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Stamford man Matt Kefford explains the ground-breaking work of Medical Detection Dogs

The average human nose might struggle to detect a spoonful of sugar dissolved in a cup of coffee.

But some breeds of dog can sniff out the same sized spoonful in the equivalent of two Olympic swimming pools.

Harnessing dogs’ terrific sense of smell has long been used to root out criminals, and now a British charity is developing its use for the early identification of a common cancer.

Matt Kefford
Matt Kefford

Having already trained dogs to sniff out prostate cancer and bladder cancers, the latest advance of the Medical Detection Dogs charity is to identify the presence of bowel cancer from samples of urine.

It is hoped that this non-invasive method, which doesn’t involve the stigma of supplying a ‘poo sample’, could increase uptake of bowel cancer screening and therefore improve health outcomes.

Matt Kefford, who lives in Stamford, is an ambassador for the charity and gives talks to audiences across the area about the work of Medical Detection Dogs.

The dogs work in a clinical environment
The dogs work in a clinical environment

He explained that the Milton Keynes-based charity has a clinic where dogs, selected for their good noses and impeccable behaviour, come in from their homes to do three stints of 20 minutes’ detection in a working day.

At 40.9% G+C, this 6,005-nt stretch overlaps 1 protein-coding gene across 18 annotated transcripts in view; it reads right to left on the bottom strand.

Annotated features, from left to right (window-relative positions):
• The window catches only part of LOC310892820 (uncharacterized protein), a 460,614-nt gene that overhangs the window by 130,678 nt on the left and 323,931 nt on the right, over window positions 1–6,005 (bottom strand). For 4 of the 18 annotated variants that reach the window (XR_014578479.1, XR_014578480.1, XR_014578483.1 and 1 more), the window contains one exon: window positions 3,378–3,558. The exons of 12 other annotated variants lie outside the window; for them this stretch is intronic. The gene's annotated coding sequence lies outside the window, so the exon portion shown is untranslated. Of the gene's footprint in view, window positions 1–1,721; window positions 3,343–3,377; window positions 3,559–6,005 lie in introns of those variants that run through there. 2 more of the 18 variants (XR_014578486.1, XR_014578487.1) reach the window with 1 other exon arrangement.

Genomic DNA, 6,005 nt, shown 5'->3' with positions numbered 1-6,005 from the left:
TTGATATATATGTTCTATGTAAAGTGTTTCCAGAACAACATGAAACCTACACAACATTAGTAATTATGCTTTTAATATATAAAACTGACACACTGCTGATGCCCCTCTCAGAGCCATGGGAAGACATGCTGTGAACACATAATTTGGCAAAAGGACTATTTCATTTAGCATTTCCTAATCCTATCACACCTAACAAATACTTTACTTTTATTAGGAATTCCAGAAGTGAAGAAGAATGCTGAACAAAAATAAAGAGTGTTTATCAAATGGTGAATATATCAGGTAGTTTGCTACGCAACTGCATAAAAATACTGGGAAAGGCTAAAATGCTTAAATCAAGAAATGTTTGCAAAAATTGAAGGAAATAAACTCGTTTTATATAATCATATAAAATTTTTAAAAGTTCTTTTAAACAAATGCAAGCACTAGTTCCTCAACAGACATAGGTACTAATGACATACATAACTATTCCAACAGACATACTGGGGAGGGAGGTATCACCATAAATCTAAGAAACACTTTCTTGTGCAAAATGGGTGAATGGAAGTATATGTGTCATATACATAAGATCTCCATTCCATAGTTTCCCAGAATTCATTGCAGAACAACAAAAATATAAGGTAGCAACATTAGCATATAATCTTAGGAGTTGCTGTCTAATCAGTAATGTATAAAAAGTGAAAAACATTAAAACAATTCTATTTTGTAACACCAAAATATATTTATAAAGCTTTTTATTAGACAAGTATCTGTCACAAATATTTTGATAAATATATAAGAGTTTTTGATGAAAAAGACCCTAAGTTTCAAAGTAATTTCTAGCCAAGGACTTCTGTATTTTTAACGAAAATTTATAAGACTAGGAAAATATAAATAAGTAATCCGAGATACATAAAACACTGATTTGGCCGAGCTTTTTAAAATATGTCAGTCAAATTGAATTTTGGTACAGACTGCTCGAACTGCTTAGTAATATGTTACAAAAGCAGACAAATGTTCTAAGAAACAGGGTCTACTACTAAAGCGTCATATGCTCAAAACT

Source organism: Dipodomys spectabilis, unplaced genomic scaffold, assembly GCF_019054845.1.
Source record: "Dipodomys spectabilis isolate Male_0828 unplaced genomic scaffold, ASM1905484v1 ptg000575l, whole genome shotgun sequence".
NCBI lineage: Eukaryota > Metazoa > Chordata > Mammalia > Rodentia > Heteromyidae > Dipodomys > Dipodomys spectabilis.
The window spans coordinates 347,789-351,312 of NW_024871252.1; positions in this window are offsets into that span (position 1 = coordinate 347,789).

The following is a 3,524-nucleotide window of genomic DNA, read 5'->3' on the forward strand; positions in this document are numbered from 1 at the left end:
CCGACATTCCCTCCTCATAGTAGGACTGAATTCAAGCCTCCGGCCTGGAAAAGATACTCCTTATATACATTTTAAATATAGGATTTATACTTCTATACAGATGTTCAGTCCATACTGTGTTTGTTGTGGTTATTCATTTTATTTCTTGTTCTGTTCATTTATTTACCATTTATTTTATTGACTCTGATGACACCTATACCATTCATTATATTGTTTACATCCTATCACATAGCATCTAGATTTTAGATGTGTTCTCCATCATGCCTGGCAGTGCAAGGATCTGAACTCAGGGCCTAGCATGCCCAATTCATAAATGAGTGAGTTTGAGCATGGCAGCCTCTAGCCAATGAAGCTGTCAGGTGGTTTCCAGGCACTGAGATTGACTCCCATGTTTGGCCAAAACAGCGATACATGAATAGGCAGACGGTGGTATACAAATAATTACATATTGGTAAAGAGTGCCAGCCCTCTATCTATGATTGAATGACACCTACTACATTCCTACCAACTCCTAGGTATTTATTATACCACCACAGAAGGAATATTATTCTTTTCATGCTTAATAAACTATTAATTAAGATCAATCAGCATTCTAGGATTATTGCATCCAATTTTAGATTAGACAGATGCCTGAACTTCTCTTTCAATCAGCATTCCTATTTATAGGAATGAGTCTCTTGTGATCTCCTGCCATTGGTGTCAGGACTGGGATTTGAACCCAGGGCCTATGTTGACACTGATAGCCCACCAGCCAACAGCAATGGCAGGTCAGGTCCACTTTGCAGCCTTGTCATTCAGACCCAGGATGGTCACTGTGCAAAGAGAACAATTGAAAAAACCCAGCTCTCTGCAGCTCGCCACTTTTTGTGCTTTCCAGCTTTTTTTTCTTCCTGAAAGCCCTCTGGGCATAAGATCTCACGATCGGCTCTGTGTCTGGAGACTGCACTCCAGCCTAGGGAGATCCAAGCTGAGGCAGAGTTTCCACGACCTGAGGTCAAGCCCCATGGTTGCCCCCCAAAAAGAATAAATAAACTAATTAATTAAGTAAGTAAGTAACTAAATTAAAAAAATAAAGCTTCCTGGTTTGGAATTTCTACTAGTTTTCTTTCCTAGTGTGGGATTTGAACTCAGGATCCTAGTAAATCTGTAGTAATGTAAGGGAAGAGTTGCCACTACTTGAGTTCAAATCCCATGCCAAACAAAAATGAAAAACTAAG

During that time they sniff different samples and are trained to ‘sit’ by those that give off a particular scent of volatile organic compounds from human excretions.

Their trainer, with whom the dog forms a tight bond, stays behind a screen to prevent the dog being distracted or influenced by visual stimuli.

These ‘bio detection dogs’, as they’re known, have achieved more than 70% accuracy in identifying prostate cancer, and it is hoped similar results can be gained in colorectal (bowel) cancer.

“All the charity’s research is conducted with NHS trusts and universities, and it’s all evidence-based and subject to peer review in journals,” said Matt.

“Prostate cancer has been a focus in the clinic. Diagnosis in the UK usually starts with a blood test that shows raised PSA (prostate-specific antigen) levels, which is followed by a biopsy.

“The problem is, PSA tests are unreliable and can suggest prostate cancer is present when it’s not (a false-positive result), so many men undergo an invasive biopsy when they don’t need one.

“The dogs’ detection rate is highly accurate.”

Betty and Viking have been trained by the charity
Betty and Viking have been trained by the charity

Like prostate cancer, bowel cancer is common and because of the invasive nature of the colonoscopy screening process, nearly half of people decline it.

In a UK first, Medical Detection Dogs will use urine samples, which patients are keener to supply, and will be applying the same methods it has already tested to detect the odours of prostate cancer and bladder cancer.

Six dogs will be trained to detect bowel cancer by sniffing bowel cancer positive and negative samples and indicating when they have found it.